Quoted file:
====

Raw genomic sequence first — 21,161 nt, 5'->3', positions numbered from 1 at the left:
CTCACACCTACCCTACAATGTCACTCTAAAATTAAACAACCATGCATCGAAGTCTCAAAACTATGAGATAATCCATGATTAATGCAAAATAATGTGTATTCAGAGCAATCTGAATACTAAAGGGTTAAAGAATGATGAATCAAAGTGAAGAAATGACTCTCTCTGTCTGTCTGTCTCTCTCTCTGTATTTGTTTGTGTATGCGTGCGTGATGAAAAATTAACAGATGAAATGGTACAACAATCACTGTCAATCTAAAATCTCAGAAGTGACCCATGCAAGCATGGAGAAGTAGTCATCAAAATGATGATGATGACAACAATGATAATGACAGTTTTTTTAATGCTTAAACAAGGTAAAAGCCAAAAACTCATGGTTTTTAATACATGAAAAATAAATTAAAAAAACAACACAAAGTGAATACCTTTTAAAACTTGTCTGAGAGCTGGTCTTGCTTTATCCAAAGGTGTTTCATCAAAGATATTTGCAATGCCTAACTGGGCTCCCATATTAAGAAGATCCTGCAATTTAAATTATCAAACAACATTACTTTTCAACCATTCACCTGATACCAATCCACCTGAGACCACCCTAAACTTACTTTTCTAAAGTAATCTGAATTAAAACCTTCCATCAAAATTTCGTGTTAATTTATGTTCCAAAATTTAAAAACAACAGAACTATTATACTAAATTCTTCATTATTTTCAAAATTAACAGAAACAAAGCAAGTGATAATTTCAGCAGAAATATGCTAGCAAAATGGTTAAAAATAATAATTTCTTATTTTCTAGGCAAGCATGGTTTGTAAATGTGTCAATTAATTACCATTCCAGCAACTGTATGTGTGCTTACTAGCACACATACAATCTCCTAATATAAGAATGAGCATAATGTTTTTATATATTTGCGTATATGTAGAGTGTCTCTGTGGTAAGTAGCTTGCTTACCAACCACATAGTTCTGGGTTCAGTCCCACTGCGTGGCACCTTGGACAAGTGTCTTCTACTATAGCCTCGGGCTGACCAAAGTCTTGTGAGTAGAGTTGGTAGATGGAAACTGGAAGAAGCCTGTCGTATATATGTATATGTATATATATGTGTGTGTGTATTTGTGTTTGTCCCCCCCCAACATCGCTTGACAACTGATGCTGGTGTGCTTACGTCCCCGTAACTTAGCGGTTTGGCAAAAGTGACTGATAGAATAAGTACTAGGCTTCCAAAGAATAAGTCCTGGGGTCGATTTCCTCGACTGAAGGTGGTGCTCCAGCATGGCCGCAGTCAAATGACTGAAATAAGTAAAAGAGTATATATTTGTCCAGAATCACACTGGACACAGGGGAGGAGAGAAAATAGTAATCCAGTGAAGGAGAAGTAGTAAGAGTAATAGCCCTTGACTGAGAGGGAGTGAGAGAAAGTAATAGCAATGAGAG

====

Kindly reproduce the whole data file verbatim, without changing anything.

Raw genomic sequence first — 21,161 nt, 5'->3', positions numbered from 1 at the left:
CTCACACCTACCCTACAATGTCACTCTAAAATTAAACAACCATGCATCGAAGTCTCAAAACTATGAGATAATCCATGATTAATGCAAAATAATGTGTATTCAGAGCAATCTGAATACTAAAGGGTTAAAGAATGATGAATCAAAGTGAAGAAATGACTCTCTCTGTCTGTCTGTCTCTCTCTCTGTATTTGTTTGTGTATGCGTGCGTGATGAAAAATTAACAGATGAAATGGTACAACAATCACTGTCAATCTAAAATCTCAGAAGTGACCCATGCAAGCATGGAGAAGTAGTCATCAAAATGATGATGATGACAACAATGATAATGACAGTTTTTTTAATGCTTAAACAAGGTAAAAGCCAAAAACTCATGGTTTTTAATACATGAAAAATAAATTAAAAAAACAACACAAAGTGAATACCTTTTAAAACTTGTCTGAGAGCTGGTCTTGCTTTATCCAAAGGTGTTTCATCAAAGATATTTGCAATGCCTAACTGGGCTCCCATATTAAGAAGATCCTGCAATTTAAATTATCAAACAACATTACTTTTCAACCATTCACCTGATACCAATCCACCTGAGACCACCCTAAACTTACTTTTCTAAAGTAATCTGAATTAAAACCTTCCATCAAAATTTCGTGTTAATTTATGTTCCAAAATTTAAAAACAACAGAACTATTATACTAAATTCTTCATTATTTTCAAAATTAACAGAAACAAAGCAAGTGATAATTTCAGCAGAAATATGCTAGCAAAATGGTTAAAAATAATAATTTCTTATTTTCTAGGCAAGCATGGTTTGTAAATGTGTCAATTAATTACCATTCCAGCAACTGTATGTGTGCTTACTAGCACACATACAATCTCCTAATATAAGAATGAGCATAATGTTTTTATATATTTGCGTATATGTAGAGTGTCTCTGTGGTAAGTAGCTTGCTTACCAACCACATAGTTCTGGGTTCAGTCCCACTGCGTGGCACCTTGGACAAGTGTCTTCTACTATAGCCTCGGGCTGACCAAAGTCTTGTGAGTAGAGTTGGTAGATGGAAACTGGAAGAAGCCTGTCGTATATATGTATATGTATATATATGTGTGTGTGTATTTGTGTTTGTCCCCCCCCAACATCGCTTGACAACTGATGCTGGTGTGCTTACGTCCCCGTAACTTAGCGGTTTGGCAAAAGTGACTGATAGAATAAGTACTAGGCTTCCAAAGAATAAGTCCTGGGGTCGATTTCCTCGACTGAAGGTGGTGCTCCAGCATGGCCGCAGTCAAATGACTGAAATAAGTAAAAGAGTATATATTTGTCCAGAATCACACTGGACACAGGGGAGGAGAGAAAATAGTAATCCAGTGAAGGAGAAGTAGTAAGAGTAATAGCCCTTGACTGAGAGGGAGTGAGAGAAAGTAATAGCAATGAGAG